Arabian cat snake (Telescopus dhara)
|Size||Length: up to 113 cm (2)|
This species has yet to be classified by the IUCN.
A highly distinctive species, the Arabian cat snake possesses a large head relative to its body, with striking reddish brown or greenish-grey eyes, with vertical pupils giving it a viper-like appearance (2) (3). The body is reddish-grey or reddish-brown, with individuals exhibiting variable degrees of pale, banded markings. A set of venomous fangs are located towards the rear of the upper jaw (2).
The Arabian cat snake is widespread within the Arabian Peninsula (2) and North Africa, occurring as far south as Kenya and Tanzania (4).
The Arabian cat snake occupies hills and mountains in arid and semi-arid regions, but appears to be absent from open desert (3)
A nocturnal species, the Arabian cat snake is an active and agile hunter, capable of climbing trees and rock faces to find prey such as fledglings, lizards, rodents and bats (3). During hunting, this species relies on stealth to sneak up on prey before striking and delivering its venom, and it is also known to enter small cracks in rock faces to take sleeping diurnal lizard species. Despite being a venomous, the Arabian cat snake is not aggressive, and unlikely to present a danger to humans (2).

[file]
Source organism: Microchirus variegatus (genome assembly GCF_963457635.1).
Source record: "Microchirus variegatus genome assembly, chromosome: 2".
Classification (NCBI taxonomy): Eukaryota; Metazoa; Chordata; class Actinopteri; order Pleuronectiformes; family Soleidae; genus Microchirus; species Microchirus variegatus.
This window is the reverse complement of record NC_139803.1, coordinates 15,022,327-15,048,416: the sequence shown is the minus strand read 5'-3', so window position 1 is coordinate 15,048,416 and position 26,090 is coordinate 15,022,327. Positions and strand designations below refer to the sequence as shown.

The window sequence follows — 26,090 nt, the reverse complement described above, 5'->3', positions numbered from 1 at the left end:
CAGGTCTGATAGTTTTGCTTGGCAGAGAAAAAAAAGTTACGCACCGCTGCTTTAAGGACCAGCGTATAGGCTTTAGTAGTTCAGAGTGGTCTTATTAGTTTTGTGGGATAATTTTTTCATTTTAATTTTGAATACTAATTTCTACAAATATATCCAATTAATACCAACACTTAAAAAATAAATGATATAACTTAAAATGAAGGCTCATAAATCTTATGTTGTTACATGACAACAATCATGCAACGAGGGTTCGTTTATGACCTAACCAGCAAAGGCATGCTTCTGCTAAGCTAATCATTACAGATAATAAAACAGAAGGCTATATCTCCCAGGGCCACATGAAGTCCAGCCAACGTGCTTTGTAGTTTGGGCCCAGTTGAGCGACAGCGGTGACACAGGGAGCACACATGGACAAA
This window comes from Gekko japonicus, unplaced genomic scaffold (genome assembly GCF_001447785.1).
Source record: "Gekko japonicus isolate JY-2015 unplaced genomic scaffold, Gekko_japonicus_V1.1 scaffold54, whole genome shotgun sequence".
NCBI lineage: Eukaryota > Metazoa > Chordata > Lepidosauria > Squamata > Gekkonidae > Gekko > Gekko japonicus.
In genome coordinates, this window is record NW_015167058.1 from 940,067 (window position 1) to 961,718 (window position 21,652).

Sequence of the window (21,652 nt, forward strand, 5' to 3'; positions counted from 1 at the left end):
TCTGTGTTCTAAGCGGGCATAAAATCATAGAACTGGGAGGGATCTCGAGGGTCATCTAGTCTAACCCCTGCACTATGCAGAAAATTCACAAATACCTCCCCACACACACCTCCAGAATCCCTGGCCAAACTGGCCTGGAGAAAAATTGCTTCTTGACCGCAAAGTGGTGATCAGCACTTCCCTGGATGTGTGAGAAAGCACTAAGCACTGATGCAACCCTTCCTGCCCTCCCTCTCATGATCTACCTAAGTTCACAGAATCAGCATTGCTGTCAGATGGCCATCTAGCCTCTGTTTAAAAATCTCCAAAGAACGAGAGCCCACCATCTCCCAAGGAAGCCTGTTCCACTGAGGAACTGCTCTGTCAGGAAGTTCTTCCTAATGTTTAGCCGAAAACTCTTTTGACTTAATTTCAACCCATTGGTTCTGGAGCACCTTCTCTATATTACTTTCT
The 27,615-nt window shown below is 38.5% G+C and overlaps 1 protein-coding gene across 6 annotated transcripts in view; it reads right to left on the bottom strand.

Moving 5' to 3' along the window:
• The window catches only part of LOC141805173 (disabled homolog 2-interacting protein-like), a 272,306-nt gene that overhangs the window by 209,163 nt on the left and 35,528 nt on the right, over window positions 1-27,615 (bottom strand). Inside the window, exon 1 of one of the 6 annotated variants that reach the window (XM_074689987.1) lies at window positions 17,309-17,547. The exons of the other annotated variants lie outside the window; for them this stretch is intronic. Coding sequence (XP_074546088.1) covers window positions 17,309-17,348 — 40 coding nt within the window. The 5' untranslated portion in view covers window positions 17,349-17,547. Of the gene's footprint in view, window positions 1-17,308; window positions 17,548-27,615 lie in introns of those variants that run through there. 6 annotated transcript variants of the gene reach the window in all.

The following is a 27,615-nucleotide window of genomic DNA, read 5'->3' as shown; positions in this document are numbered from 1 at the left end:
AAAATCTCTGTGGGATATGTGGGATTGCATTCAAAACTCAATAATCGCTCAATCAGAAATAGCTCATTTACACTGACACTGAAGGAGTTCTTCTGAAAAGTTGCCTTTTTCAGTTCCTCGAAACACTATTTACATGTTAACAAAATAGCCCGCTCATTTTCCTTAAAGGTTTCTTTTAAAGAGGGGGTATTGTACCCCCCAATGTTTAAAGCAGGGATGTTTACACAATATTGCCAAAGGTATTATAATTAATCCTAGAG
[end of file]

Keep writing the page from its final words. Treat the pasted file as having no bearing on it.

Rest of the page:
Although it is apparently rare in some locations, such as the United Arab Emirates (3), there are no known significant threats to the Arabian cat snake at present.
The Arabian cat snake is known to occur in a number of protected areas within its range (5).
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- Diurnal: active during the day.
IUCN Red List (February, 2009)
- Hellyer, P. and Aspinall, S. (2005) The Emirates: A Natural History. Trident Press Limited, United Arab Emirates.
- Vine, P. and Al-Abed, I. (1997) Natural Emirates: Wildlife and Environment of the United Arab Emirates. Trident Press Ltd, London.
J. Craig Venter Institute (August, 2009)
- Baker, M.A., Qarqaz, M., Rifai, L., Hamidan, N., Omari, K.A., Modry, D. and Amr, Z. (2004) Results of herpetofaunal inventory of Wadi Ramm Protected Area, with notes on some relict species. Russian Journal of Herpetology, 11: 1 - 5.